The week before Christmas, the Federal Communications Commission approved wireless carrier AT&T’s $1.93 billion purchase of unused wireless spectrum from Qualcomm.
AT&T said a year ago that it planned to buy the spectrum to add capacity to its 4G network, which it has been rolling out across the country. The network’s higher speeds make it faster to load video and websites on phones.
Mobile technology company Qualcomm had used the spectrum for its Flo TV mobile television service, which it shut down because of weak customer interest.
The FCC said the purchase brings up some competitive concerns, but they can be eased by conditions the Commission outlined in its approval, including offering data roaming to competitors.
The approval came just days after Dallas-based AT&T, which runs the second-largest wireless network in the U.S., gave up on its $39 billion deal for smaller carrier T-Mobile USA following government concerns that the deal would raise prices and reduce competition.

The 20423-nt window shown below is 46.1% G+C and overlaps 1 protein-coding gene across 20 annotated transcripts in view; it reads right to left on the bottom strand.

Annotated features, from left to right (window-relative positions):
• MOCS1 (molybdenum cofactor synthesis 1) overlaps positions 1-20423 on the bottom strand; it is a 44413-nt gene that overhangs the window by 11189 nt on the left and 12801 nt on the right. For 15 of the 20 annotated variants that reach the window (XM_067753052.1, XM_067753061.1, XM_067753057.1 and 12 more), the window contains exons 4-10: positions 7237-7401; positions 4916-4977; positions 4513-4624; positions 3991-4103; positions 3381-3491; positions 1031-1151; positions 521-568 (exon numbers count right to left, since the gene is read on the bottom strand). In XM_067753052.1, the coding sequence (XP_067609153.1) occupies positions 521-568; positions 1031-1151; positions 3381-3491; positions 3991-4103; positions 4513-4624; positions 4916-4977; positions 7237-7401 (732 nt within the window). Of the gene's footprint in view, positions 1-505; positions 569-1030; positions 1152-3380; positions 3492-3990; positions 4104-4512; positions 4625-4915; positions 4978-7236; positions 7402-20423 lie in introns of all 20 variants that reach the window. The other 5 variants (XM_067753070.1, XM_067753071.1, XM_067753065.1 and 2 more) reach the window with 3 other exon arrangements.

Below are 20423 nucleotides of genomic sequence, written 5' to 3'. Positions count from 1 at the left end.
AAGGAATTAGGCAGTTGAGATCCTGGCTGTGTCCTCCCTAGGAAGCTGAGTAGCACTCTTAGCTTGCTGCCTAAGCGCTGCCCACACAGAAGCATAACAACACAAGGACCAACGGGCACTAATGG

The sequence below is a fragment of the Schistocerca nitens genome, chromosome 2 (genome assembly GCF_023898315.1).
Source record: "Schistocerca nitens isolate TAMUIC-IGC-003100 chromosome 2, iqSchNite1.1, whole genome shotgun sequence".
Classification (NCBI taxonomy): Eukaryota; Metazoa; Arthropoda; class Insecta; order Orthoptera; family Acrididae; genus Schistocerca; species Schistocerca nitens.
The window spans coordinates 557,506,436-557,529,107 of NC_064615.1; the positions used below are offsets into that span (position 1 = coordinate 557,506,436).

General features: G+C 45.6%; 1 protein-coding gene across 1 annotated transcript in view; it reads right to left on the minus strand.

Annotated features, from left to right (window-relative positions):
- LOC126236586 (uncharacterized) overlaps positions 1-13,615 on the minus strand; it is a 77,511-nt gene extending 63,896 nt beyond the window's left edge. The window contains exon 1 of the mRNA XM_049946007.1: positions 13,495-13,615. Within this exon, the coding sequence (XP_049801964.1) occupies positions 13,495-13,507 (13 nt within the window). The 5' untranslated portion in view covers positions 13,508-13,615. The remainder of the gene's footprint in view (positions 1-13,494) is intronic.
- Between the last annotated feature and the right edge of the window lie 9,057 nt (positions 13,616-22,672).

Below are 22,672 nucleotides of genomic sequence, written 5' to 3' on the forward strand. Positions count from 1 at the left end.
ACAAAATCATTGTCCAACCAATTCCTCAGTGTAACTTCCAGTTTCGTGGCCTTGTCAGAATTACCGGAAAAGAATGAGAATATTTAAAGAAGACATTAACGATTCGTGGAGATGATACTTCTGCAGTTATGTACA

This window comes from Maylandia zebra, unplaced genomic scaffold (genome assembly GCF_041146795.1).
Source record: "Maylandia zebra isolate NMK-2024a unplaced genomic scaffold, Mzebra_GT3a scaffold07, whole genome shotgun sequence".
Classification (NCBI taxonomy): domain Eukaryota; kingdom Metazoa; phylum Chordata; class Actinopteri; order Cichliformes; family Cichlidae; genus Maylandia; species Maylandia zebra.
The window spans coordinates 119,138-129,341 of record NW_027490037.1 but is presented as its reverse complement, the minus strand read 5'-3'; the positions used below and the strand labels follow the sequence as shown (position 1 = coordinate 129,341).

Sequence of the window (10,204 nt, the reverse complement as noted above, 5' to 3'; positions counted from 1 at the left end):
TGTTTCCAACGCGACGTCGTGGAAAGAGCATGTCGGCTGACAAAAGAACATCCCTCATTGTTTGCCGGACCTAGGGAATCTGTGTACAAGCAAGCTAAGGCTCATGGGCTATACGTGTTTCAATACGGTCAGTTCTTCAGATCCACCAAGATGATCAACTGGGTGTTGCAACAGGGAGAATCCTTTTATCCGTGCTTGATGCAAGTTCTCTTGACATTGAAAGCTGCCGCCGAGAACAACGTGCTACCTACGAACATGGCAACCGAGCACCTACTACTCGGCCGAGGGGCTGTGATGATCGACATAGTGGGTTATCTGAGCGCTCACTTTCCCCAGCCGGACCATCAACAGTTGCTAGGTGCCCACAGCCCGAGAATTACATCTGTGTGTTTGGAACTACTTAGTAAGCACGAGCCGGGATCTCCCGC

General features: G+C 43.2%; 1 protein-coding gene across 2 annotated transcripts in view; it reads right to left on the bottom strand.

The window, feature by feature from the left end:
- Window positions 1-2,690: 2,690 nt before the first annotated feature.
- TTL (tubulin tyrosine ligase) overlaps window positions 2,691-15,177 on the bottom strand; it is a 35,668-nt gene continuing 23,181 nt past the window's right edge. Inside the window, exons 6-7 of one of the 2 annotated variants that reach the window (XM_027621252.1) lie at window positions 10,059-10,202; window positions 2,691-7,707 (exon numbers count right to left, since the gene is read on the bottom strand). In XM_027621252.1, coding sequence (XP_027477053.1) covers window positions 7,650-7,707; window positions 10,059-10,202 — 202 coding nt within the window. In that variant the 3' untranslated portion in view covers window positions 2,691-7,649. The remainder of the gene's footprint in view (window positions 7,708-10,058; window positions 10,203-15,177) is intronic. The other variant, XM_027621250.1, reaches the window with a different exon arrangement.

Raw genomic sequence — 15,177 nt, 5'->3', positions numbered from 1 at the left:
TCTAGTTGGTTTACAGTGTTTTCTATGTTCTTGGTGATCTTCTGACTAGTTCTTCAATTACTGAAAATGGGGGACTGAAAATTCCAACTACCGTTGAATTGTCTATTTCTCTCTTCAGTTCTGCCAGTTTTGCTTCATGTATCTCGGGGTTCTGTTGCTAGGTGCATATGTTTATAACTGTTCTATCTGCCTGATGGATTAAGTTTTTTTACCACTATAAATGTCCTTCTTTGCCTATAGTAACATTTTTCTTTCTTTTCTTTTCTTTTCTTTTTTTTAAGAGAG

The spectrum deal will help AT&T better compete with cell phone carriers Verizon Wireless and Sprint Nextel – the largest and third-largest wireless service providers in the nation, respectively. Like AT&T, Verizon is already deploying a network that uses LTE technology, and Sprint intends to use the technology, too.
And recently Verizon has been building out its share of airwaves available for its 4G network by making deals with several cable companies to buy airwave licenses. In December, Cox Communications, as well as Comcast, Time Warner Cable and Bright House Networks, all agreed to sell some of their spectrum to Verizon, and in exchange, Verizon will resell their cable services in its stores.
Qualcomm stands to make a handsome profit on the spectrum. It paid $38 million for one slice of nationwide spectrum – the former UHF channel 55 – in 2002, then another $558 million in 2008 for UHF channel 56 over New York, Los Angeles, Boston, Philadelphia and San Francisco.
Filed Under: Industry regulations